University of Rochester

Scholar Kenneth Gross Named First Holder of Alan F. Hilfiker Distinguished Professorship in English

April 8, 2014

Kenneth Gross, a Renaissance scholar and professor of English at the University of Rochester, became the inaugural holder of the Alan F. Hilfiker Distinguished Professorship in English on Friday, April 4.

"When I graduated from Rochester in 1960 I felt that I should do something special to repay the University for the education, financial support, and experience I received as a student," said longtime Trustee Alan Hilfiker. "The creation of this endowed position soon became number one on my bucket list and it has been 44 years in the making."

A cornerstone of the University's curriculum since 1850, the Department of English has a rich history of talented faculty, including two Pulitzer Prize-winning poets and a MacArthur fellow. Hilfiker expressed the hope that this professorship will help the department continue to attract and train the next generation of scholars.

"Alan's continued support of the English department at Rochester is reflective of the University's commitment to the humanities," said University President Joel Seligman. "Ken's dedication to both his students and his craft as a scholar of dramatic literature embodies what this new professorship represents."

Gross received his doctorate from Yale University in 1982 and has taught English at the University of Rochester for nearly 30 years. Much of his research focuses on Renaissance literature and the work of William Shakespeare, but also branches out to lyric poetry, literature, visual arts, and traditional and experimental theater. For five years he served as the director of Undergraduate Studies in English and director of the English Honors Program. His books include Shylock is Shakespeare (University of Chicago Press, 2006), Shakespeare's Noise (University of Chicago Press, 2001), The Dream of the Moving Statue (Cornell University Press, 1995), and Spenserian Poetics: Idolatry, Iconoclasm, and Magic (Cornell University Press, 1985).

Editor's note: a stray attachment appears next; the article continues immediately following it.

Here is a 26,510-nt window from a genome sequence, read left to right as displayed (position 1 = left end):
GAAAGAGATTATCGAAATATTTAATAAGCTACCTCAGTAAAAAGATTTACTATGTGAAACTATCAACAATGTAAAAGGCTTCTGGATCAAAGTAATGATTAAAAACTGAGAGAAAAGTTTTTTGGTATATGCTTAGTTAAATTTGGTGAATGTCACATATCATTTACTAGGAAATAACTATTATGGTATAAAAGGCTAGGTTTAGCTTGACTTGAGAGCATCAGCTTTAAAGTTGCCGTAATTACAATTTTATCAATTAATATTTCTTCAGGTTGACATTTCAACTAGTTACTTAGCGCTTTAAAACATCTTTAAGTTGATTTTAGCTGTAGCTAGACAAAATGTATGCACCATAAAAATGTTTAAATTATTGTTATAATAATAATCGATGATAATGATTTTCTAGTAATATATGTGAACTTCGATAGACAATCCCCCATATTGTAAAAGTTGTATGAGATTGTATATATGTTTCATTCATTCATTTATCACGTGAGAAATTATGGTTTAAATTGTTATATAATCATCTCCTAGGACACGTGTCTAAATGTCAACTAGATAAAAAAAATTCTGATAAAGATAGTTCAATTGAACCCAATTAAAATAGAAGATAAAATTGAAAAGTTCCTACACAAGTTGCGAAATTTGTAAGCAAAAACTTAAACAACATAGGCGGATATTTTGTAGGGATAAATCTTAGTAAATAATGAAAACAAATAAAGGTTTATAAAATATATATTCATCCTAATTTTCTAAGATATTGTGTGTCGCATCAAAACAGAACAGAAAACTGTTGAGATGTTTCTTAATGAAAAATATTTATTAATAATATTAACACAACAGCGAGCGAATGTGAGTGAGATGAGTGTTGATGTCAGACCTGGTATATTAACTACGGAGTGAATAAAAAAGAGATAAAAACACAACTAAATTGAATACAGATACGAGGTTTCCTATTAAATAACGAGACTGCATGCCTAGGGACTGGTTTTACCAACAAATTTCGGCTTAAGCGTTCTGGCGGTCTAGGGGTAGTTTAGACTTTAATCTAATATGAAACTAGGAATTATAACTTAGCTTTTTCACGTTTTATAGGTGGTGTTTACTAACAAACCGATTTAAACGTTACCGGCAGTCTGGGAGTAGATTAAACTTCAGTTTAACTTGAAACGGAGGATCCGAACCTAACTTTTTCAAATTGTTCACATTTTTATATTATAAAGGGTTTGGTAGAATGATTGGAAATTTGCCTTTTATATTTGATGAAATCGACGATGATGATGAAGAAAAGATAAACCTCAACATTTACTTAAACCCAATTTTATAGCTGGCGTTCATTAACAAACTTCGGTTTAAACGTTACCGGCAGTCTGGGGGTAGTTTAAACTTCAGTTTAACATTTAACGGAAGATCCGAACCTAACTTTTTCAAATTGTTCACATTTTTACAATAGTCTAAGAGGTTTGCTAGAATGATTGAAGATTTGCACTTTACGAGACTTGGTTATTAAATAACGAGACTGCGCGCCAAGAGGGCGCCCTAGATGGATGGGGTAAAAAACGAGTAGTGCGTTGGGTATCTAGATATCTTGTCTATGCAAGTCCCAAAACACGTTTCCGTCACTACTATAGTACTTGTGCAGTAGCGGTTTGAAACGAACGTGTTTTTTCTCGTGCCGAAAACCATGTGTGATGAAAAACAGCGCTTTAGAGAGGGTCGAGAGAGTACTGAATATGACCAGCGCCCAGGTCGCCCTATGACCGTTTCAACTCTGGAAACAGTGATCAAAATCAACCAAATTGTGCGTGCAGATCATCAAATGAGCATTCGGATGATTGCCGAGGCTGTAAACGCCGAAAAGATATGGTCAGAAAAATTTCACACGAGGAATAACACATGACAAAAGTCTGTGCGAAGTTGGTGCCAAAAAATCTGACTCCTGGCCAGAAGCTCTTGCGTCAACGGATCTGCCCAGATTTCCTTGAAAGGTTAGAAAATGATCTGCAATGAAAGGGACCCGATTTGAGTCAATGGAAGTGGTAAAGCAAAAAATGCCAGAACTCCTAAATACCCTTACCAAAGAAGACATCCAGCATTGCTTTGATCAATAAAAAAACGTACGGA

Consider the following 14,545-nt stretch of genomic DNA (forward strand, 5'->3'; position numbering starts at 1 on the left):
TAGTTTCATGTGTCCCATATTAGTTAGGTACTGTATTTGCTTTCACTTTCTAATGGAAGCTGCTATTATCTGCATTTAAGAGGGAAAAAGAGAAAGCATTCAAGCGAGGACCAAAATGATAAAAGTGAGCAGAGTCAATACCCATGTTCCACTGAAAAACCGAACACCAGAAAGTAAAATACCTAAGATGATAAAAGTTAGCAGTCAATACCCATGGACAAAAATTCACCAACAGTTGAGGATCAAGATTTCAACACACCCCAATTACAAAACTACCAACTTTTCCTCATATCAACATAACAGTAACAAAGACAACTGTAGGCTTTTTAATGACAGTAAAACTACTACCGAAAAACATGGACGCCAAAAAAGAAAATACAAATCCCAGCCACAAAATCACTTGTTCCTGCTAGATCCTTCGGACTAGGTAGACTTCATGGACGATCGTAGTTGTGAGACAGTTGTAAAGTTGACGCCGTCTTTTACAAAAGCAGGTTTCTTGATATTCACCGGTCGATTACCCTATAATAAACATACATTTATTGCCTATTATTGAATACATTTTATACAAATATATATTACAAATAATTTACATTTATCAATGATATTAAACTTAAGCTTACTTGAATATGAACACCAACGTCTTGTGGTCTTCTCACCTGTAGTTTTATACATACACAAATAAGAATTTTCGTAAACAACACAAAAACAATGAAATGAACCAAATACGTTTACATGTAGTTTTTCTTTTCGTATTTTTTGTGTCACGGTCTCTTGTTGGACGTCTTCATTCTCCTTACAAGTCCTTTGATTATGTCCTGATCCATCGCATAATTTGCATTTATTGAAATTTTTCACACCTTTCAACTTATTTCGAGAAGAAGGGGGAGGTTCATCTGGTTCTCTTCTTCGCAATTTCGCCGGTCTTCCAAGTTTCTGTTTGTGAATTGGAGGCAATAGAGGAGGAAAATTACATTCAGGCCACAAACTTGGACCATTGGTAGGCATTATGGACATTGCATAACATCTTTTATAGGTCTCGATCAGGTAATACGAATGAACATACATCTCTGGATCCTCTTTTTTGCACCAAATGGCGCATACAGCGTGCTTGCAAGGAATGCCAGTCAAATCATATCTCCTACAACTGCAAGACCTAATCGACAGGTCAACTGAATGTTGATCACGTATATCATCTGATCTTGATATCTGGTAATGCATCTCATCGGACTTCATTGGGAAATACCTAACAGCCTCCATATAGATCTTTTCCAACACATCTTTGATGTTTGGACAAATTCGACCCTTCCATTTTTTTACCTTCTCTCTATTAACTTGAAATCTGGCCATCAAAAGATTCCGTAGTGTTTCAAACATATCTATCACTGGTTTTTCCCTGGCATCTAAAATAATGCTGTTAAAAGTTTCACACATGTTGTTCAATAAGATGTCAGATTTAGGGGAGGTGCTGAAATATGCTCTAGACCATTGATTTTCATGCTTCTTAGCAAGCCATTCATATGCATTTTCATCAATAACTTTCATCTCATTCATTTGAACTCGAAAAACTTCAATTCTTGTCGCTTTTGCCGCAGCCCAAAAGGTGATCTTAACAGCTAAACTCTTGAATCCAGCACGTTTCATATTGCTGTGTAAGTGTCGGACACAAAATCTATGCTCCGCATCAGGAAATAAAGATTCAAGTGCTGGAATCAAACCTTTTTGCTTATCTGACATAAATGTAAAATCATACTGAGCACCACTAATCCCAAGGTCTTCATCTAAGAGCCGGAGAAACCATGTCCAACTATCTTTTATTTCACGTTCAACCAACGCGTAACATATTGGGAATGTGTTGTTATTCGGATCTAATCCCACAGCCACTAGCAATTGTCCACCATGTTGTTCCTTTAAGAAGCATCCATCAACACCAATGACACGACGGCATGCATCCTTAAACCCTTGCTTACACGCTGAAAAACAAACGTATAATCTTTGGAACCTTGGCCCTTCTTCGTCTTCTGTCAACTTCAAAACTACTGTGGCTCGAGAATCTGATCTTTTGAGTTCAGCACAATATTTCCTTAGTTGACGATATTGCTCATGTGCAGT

He is the recipient of numerous awards, including the George Jean Nathan Award for Dramatic Criticism for his book Puppet: An Essay on Uncanny Life (University of Chicago Press, 2011), fellowships from the Guggenheim Foundation and the American Academy in Berlin, and the University's Goergen Award for Excellence in Undergraduate Teaching. Next academic year he will be a visiting scholar at the Dorothy and Lewis B. Cullman Center for Scholars and Writers at the New York Public Library.

"I am very proud to be the first person to hold this named professorship," said Gross. "I have a strong sense that, along with my own teaching and research, it honors more broadly the work of the English Department and the University's commitment to the study of literature and the humanities. That's a great thing. Having the support from Alan Hilfiker, who has also created a graduate fellowship in English and a scholarship fund for first-generation college students, makes me want to do my job even better."

Hilfiker is a founding partner of Garlick, Hilfiker & Swift, LLP, a law firm in Naples, Fla. Born and raised in Rochester, he was a partner for 39 years at Harter, Secrest & Emery, LLP, and a founding partner of the law firm's Naples office in the early 1980s. He received a law degree in 1963 from Cornell Law School, where he was a member of the board of editors for the Cornell Law Review.

A trustee since 1988, he is closely engaged with the University and a generous supporter of scholarship initiatives, as well as the Alan F. Hilfiker Gallery in the Department of Rare Books, Special Collections and Preservation in Rush Rhees Library. He also is a charter member of the George Eastman Circle, the University's leadership annual giving society. In 1992, he was awarded the University's James S. Armstrong Alumni Service Award, and in 2010 he received the Distinguished Alumnus Award from the School of Arts & Sciences. Hilfiker and his wife, Carol, an active alumna who received her degree in education from the University in 1960, live in Naples, Fla. and have three children and nine grandchildren.




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